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BT100?

5134 Views 16 Replies 12 Participants Last post by  jm1079
I have a BT100 that is not hitting the primers hard enough to cause the shell to fire. May I ask for inputs as to what might be causing this and possible cures? Thanks for your help. JM
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I have one and have always had problems with Federal primers because they are rounded. I purchased the firing pin and spring kit on trapshooters.com from Jim Flynn and it has helped the problem. When I took it to the local gunsmith to get the kit installed he showed me why there was a problem in the first place. The firing pin hole was drilled off center so the firing pin is not striking center. I contacted browning service since I purchased the gun new and was informed they quit servicing that firearm 2 years ago.

Hope this helps

Shotgunner 50
 

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Factory load or reload? If it is a reload, throw a new factory shell in there and see what it does. I had a BT99 that was very fussy about primer depth on worn AA cases with WIN209 primers. I switched to FIO616 and never had another weak hit. It was all a shell problem not the shotgun.

Eric
 

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I had a weak hammer spring on the original as it's easy to replace it. Also make certain your firing pin isn't broken; had one of the original brittle firing pin models. I had some light hits because of my fault as my MEC loader did not set the primer deep enough on some worn shells and when the hammer fell it would move the primer forward and cushion the impact appearing to be a light hit; I would turn the shell 180 degrees and it would fire. I never preferred a primer that is round such as with the shape of the older Federal primers. I use the flatter shape primers. Also, never leave your BT-100 cocked when stored. BT100dc
 

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Went I start having problems with my BT100 like you are I replace the mainspring that works the hammer. Buy them from Browning they are cheap and easy to put in. A small vise helps to hold the detachable trigger Also if you are good with you hands take out the firing pin and its spring and clean the channel it goes through. You will not believe all the carbon that you may find in there. If you are not handy spray some lighter fluid in there. I found in the cold weather RIO and Remington Primers were the first to give me problems. If you shoot the gun hard change the mainspring once a year. Do not put oil in the channel the firing pin is in. Silicone ok.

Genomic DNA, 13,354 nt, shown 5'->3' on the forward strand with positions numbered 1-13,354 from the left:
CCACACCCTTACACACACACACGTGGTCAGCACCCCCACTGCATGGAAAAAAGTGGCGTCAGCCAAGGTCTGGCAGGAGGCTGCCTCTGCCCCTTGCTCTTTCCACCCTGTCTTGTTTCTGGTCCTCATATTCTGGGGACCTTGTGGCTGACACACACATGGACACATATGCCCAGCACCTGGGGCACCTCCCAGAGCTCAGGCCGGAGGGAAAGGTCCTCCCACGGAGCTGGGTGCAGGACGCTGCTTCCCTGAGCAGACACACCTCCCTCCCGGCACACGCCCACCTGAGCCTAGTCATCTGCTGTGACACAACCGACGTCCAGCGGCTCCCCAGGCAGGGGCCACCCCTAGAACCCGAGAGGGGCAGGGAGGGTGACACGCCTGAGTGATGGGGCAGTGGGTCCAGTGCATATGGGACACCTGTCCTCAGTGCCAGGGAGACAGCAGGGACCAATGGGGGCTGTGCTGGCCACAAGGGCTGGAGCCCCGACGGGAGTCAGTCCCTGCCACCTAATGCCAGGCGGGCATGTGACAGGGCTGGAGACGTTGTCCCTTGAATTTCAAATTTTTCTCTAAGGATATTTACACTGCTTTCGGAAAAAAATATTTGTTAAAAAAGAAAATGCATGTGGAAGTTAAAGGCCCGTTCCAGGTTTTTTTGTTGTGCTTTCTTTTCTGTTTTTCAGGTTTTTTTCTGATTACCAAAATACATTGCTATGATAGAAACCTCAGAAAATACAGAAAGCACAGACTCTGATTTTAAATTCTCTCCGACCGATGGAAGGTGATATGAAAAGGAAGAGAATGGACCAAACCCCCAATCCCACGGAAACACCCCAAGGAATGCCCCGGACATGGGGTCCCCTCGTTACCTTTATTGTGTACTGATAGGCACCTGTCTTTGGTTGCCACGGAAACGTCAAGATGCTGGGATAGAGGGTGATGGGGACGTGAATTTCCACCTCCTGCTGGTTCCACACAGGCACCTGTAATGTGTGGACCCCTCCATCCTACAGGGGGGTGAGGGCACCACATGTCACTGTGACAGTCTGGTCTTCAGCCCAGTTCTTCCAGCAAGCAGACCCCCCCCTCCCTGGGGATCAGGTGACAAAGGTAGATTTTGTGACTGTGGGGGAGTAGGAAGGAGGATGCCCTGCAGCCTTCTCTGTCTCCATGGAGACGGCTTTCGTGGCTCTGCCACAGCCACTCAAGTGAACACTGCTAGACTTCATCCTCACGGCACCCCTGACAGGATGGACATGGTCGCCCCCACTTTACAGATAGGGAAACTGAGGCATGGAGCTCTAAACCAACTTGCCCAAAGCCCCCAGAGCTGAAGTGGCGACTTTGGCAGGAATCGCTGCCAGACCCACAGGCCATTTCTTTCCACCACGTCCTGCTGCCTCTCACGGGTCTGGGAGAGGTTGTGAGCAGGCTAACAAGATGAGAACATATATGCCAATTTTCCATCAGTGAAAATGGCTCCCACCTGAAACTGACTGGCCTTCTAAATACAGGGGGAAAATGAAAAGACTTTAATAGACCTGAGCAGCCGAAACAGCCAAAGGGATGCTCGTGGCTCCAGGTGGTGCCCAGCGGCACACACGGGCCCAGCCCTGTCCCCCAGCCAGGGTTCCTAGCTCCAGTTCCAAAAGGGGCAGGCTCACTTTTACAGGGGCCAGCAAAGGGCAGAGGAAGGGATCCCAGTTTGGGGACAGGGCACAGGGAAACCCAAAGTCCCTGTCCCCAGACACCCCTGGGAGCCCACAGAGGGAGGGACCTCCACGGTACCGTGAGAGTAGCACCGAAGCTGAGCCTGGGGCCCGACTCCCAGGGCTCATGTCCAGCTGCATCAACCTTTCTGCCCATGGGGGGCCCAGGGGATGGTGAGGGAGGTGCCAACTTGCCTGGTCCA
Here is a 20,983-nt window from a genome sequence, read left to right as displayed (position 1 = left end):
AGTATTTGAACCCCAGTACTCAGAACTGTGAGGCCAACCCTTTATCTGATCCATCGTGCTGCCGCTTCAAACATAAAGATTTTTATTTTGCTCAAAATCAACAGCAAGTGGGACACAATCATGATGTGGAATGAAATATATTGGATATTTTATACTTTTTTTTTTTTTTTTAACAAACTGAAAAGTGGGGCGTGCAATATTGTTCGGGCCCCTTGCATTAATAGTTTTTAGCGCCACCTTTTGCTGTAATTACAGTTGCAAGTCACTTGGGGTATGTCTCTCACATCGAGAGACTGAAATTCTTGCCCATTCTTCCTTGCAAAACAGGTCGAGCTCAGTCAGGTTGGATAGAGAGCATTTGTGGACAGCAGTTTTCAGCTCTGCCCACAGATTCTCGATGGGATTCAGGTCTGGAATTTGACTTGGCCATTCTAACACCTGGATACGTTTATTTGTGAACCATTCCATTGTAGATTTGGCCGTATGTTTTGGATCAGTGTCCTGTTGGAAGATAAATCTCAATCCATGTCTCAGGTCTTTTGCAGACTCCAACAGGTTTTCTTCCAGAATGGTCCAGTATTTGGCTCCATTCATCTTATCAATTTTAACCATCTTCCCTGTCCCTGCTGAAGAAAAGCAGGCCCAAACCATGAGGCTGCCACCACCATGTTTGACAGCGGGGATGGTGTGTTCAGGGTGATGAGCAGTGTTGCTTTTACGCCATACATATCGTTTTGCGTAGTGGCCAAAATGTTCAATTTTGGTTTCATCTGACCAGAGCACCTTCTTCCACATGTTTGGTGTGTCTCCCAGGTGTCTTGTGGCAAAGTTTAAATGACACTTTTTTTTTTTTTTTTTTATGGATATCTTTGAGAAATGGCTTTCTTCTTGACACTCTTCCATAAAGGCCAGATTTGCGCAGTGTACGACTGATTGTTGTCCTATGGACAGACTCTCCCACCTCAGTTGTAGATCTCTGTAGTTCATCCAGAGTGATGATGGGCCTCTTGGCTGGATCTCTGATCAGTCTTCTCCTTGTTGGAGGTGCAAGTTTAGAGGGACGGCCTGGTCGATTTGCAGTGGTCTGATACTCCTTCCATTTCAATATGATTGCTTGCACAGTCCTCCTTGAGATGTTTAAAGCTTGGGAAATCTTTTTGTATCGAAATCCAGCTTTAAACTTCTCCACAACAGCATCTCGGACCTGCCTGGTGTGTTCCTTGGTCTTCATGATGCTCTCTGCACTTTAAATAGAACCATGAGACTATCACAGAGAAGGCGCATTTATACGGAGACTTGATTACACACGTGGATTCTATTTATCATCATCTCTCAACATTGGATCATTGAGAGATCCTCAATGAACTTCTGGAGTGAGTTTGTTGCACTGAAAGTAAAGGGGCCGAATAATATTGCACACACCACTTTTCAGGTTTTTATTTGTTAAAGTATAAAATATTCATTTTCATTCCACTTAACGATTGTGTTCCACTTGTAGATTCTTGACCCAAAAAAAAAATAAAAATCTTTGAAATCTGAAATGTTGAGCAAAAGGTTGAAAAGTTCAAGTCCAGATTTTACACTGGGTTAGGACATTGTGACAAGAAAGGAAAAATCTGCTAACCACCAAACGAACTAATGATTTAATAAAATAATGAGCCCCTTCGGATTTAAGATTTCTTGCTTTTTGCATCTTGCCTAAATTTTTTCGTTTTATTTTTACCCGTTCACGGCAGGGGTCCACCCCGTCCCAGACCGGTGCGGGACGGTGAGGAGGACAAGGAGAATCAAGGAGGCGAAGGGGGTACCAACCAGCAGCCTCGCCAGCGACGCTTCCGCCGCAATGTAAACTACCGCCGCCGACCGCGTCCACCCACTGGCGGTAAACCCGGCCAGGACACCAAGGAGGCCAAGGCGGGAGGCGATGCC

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Had the same problem with my bt100 replaced the hammer spring [ main spring] and my troubles went away. Spring was'nt broke, my guess just weak after 70,000 rounds. Very easy to replace, you'll find it easier on one side than the other left or right , sorry I don't remember which.
 

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Discussion Starter · #13 ·
Just replaced the firing pin and firing pin spring from Jim Flynn, and the gun still will not fire. May I ask how difficult or easy it is to replace the hammer spring? Is there a special tool that can make it easier to do so? Thanks in advance for any help. JM
 

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Not that difficult. A good vise with padded jaws and a GOOD pair of needle nose pliers and a little practice and patience. Don't do it in front of the TV screen or a WINDOW.
 

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Discussion Starter · #15 ·
I saw a shotgun mainspring tool in Brownells website and was wondering if this would work for the BT100 mainspring replacement? Any input will be much appreciated? JM
 

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To replace the hammer spring (Mainspring) in a BT-100, the following procedure has worked for me. The only special tool you need is a very small roll-pin punch.

1. Remove the trigger assembly from the receiver.

2. Pull trigger and gently lower the hammer to the fired position.

3. The hammer spring has a rod through the center of it (Browning calls it the "Mainspring Guide"). The rear end of this rod passes through a bushing (Browning calls it the "Mainspring Guide Receiver".

4. The Mainspring Guide Receiver is held in place by a tiny vertical roll pin. Drive this pin out and everything (Mainspring, Mainspring Guide, and the Mainspring Guide Receiver) is freed.

5. Put the new spring on the guide rod. Position the nose of the guide rod in the recess on the back of the hammer.

6. Re-install the Mainspring Guide Receiver (the bushing), making sure the tail end of the guide rod enters the bushing as it did before. You'll need to push a little to compress the Mainspring in order to snap the bushing back into its hole. The toughest part is getting that little roll pin back in. (Having a spare roll pin on hand wouldn't hurt, in case you bend the original).

Anyway, that's how I've done it.
 
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